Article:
# Difference Of Perfect Squares

In this video, we are going to look at how to understand the difference of perfect squares.

For example:
When given something like $x^2-9$, we can rewrite it as
$x^2+0x-9$
To factor this, we will need two numbers that add up to 0 and multiply to -9. These numbers are 3 and -3. Therefore when we factor this, we will get
$(x+3)(x-3)$
Generally, whenever we have $x^2-b^2$ we will always be able to factor it as
$(x+b)(x-b)$
Or
$x^2-number$
will always be factored as
$(x+\sqrt{number})(x-\sqrt{number})$
For expressions more complex, such as
$4x^2-121y^4$
First, take the square root of the first term and place it in the front of each set of parentheses, and then take the square root of the second term and place it in the two parentheses with a plus or minus sign. This will be factored as
$(2x-11y^2)(2x+11y^2)$

## Video-Lesson Transcript

Let’s go over the difference of perfect squares.

Let’s have some examples.

$x^2 - 9$
$x^2 - 16$
$x^2 - 25$

The difference is associated with subtraction. That’s why we have a subtraction sign here.

Perfect sqaures are numbers that are the squareroot of.

The difference of perfect squares means two perfect squares to be subtracted.

Let’s take a look at how to factor these.

$x^2 - 9$
$x^2 + 0x - 9$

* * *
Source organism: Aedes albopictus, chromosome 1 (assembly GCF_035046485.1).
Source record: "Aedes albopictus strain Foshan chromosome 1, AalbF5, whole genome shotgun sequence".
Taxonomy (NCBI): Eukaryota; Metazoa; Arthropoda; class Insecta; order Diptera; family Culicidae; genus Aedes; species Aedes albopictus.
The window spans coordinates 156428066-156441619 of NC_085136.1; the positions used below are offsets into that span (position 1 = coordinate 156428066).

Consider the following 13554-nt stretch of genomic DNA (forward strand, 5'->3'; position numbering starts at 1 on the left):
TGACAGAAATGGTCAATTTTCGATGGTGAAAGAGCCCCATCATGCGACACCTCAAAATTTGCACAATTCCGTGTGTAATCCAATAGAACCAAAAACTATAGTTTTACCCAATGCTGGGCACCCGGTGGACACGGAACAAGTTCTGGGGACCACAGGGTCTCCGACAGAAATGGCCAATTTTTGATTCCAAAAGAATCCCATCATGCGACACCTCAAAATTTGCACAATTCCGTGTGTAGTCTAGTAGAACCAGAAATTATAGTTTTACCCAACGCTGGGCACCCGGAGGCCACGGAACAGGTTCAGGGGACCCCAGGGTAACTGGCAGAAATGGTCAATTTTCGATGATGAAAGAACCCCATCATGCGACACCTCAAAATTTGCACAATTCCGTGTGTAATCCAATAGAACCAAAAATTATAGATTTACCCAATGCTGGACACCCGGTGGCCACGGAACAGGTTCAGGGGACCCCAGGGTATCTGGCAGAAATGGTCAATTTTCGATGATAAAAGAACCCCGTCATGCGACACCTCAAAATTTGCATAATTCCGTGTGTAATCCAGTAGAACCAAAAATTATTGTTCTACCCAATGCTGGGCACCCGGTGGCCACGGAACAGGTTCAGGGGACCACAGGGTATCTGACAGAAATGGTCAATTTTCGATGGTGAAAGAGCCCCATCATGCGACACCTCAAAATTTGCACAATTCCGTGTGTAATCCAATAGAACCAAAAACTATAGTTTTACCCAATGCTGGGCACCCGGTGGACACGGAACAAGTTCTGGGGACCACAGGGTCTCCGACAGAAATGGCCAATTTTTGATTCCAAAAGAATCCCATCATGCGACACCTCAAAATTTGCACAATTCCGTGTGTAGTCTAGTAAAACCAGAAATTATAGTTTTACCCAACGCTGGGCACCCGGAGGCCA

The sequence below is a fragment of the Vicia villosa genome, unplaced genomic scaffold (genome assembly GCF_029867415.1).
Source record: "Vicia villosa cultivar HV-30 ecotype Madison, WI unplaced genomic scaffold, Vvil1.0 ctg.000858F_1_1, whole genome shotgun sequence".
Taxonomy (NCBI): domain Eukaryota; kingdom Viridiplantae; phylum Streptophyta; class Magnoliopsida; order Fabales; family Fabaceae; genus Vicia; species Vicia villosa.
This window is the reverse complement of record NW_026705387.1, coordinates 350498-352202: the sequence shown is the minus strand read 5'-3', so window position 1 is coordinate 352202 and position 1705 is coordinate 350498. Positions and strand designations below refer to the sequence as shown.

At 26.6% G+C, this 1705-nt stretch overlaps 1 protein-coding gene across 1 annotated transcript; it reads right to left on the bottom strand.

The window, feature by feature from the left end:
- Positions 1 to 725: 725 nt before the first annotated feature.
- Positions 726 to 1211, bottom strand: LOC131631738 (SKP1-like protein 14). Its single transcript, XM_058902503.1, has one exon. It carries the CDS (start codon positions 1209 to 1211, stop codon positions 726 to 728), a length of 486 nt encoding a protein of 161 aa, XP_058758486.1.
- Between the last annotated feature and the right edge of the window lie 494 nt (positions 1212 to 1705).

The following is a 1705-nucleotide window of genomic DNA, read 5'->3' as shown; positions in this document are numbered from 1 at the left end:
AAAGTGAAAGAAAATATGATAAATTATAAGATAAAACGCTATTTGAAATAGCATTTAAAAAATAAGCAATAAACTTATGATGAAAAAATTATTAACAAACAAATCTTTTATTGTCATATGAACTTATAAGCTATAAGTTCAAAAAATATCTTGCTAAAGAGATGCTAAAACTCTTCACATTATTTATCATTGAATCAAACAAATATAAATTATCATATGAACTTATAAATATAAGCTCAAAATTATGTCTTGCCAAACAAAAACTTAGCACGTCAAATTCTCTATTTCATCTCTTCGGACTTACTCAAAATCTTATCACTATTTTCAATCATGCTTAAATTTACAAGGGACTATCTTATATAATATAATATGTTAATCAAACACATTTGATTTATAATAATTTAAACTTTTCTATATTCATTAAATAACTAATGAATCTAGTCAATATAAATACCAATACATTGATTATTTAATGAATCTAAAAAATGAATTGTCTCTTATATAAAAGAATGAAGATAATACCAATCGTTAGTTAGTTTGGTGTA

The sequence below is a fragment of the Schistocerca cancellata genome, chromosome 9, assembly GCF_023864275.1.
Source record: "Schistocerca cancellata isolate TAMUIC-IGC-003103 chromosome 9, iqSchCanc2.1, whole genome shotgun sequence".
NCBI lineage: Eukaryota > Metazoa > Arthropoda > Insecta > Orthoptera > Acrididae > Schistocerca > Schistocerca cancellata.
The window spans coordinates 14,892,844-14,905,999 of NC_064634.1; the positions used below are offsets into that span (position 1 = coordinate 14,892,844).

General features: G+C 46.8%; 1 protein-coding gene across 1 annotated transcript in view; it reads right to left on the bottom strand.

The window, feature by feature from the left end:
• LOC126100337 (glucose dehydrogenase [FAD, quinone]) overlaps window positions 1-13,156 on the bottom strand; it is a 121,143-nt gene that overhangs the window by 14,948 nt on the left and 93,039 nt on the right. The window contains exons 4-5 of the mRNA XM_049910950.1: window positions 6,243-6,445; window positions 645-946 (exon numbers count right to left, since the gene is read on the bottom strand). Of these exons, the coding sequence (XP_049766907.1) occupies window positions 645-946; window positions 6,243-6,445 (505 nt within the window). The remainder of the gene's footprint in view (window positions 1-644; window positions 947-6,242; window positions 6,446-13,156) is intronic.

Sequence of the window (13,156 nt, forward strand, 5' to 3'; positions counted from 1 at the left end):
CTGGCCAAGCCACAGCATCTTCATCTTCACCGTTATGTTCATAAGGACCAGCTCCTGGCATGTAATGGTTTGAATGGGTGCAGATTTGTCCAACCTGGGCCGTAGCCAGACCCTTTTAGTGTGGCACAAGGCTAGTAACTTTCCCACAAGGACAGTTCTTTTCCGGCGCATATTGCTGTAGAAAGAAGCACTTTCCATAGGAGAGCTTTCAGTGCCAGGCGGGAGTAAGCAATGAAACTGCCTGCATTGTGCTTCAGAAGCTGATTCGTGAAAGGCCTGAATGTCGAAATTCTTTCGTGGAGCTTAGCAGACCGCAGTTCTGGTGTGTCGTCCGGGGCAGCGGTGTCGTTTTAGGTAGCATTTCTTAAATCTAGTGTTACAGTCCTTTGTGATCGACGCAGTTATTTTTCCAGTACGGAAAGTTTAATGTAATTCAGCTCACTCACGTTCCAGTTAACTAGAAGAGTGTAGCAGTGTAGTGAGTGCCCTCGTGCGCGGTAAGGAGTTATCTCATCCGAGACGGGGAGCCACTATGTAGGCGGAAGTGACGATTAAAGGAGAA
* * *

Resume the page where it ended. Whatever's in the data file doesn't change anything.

$(x + 3) (x - 3)$

Next, $x^2 - 16$

$x^2 + 0x - 16$
$(x + 4) (x - 4)$

And $x^2 - 25$

$x^2 + 0x - 25$
$(x + 5) (x - 5)$

In general, the form is:

$x^2 - b$
$(x + b) (x - b)$

So if we have a perfect square

$x^2 - \#$
$(x + \sqrt{\#}) (x - \sqrt{\#})$

So if we have $x^2 - 81$

$(x + 9) (x - 9)$

And of course, this can be switched into

$(x - 9) (x + 9)$

It doesn’t make any difference.

This rule applies to all perfect squares.

For example:

$4x^2 - 121y^4$

Let’s find the square root of the first term then the square root of the second term.

$(2x - 11y^2) (2x + 11y^2)$

Look at this previous example:

$x^2 - 9$

Let’s draw two parenthesis and put an $x$ inside each parenthesis.

If you solve that, the square root of $x^2$ is $x$.

Then the squareroot of $9$ is $3$.

$(x + 3) (x - 3)$
So for $4x^2 - 121y^4$, we’ll find the squareroot of each term.
The squareroot of $4$ is $2$. The squareroot of $x^2$ is $x$. Then the squareroot of $121$ is $11$. Lastly, the squareroot of $y^4$ is $y^2$.